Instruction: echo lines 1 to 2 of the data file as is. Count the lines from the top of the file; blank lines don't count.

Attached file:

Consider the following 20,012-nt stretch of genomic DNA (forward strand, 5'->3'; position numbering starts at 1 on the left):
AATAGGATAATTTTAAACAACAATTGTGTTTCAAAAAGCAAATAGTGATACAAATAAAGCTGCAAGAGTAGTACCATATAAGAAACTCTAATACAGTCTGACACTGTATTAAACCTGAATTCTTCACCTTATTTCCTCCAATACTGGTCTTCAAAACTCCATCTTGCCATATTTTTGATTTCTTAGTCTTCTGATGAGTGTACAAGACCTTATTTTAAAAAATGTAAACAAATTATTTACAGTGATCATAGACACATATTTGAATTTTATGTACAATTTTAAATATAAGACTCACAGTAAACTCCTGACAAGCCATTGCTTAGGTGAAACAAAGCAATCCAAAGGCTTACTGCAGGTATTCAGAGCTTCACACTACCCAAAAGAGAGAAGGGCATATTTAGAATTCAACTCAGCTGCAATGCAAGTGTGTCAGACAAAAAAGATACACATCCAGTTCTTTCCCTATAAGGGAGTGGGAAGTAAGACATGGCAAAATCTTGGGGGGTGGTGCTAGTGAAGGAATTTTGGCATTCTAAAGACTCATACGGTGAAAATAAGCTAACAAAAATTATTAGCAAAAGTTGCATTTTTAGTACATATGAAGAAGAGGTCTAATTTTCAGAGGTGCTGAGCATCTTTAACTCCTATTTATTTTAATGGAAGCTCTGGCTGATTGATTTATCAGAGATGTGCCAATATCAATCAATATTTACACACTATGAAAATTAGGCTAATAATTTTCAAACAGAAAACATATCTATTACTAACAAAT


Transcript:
Consider the following 20,012-nt stretch of genomic DNA (forward strand, 5'->3'; position numbering starts at 1 on the left):
AATAGGATAATTTTAAACAACAATTGTGTTTCAAAAAGCAAATAGTGATACAAATAAAGCTGCAAGAGTAGTACCATATAAGAAACTCTAATACAGTCTGACACTGTATTAAACCTGAATTCTTCACCTTATTTCCTCCAATACTGGTCTTCAAAACTCCATCTTGCCATATTTTTGATTTCTTAGTCTTCTGATGAGTGTACAAGACCTTATTTTAAAAAATGTAAACAAATTATTTACAGTGATCATAGACACATATTTGAATTTTATGTACAATTTTAAATATAAGACTCACAGTAAACTCCTGACAAGCCATTGCTTAGGTGAAACAAAGCAATCCAAAGGCTTACTGCAGGTATTCAGAGCTTCACACTACCCAAAAGAGAGAAGGGCATATTTAGAATTCAACTCAGCTGCAATGCAAGTGTGTCAGACAAAAAAGATACACATCCAGTTCTTTCCCTATAAGGGAGTGGGAAGTAAGACATGGCAAAATCTTGGGGGGTGGTGCTAGTGAAGGAATTTTGGCATTCTAAAGACTCATACGGTGAAAATAAGCTAACAAAAATTATTAGCAAAAGTTGCATTTTTAGTACATATGAAGAAGAGGTCTAATTTTCAGAGGTGCTGAGCATCTTTAACTCCTATTTATTTTAATGGAAGCTCTGGCTGATTGATTTATCAGAGATGTGCCAATATCAATCAATATTTACACACTATGAAAATTAGGCTAATAATTTTCAAACAGAAAACATATCTATTACTAACAAAT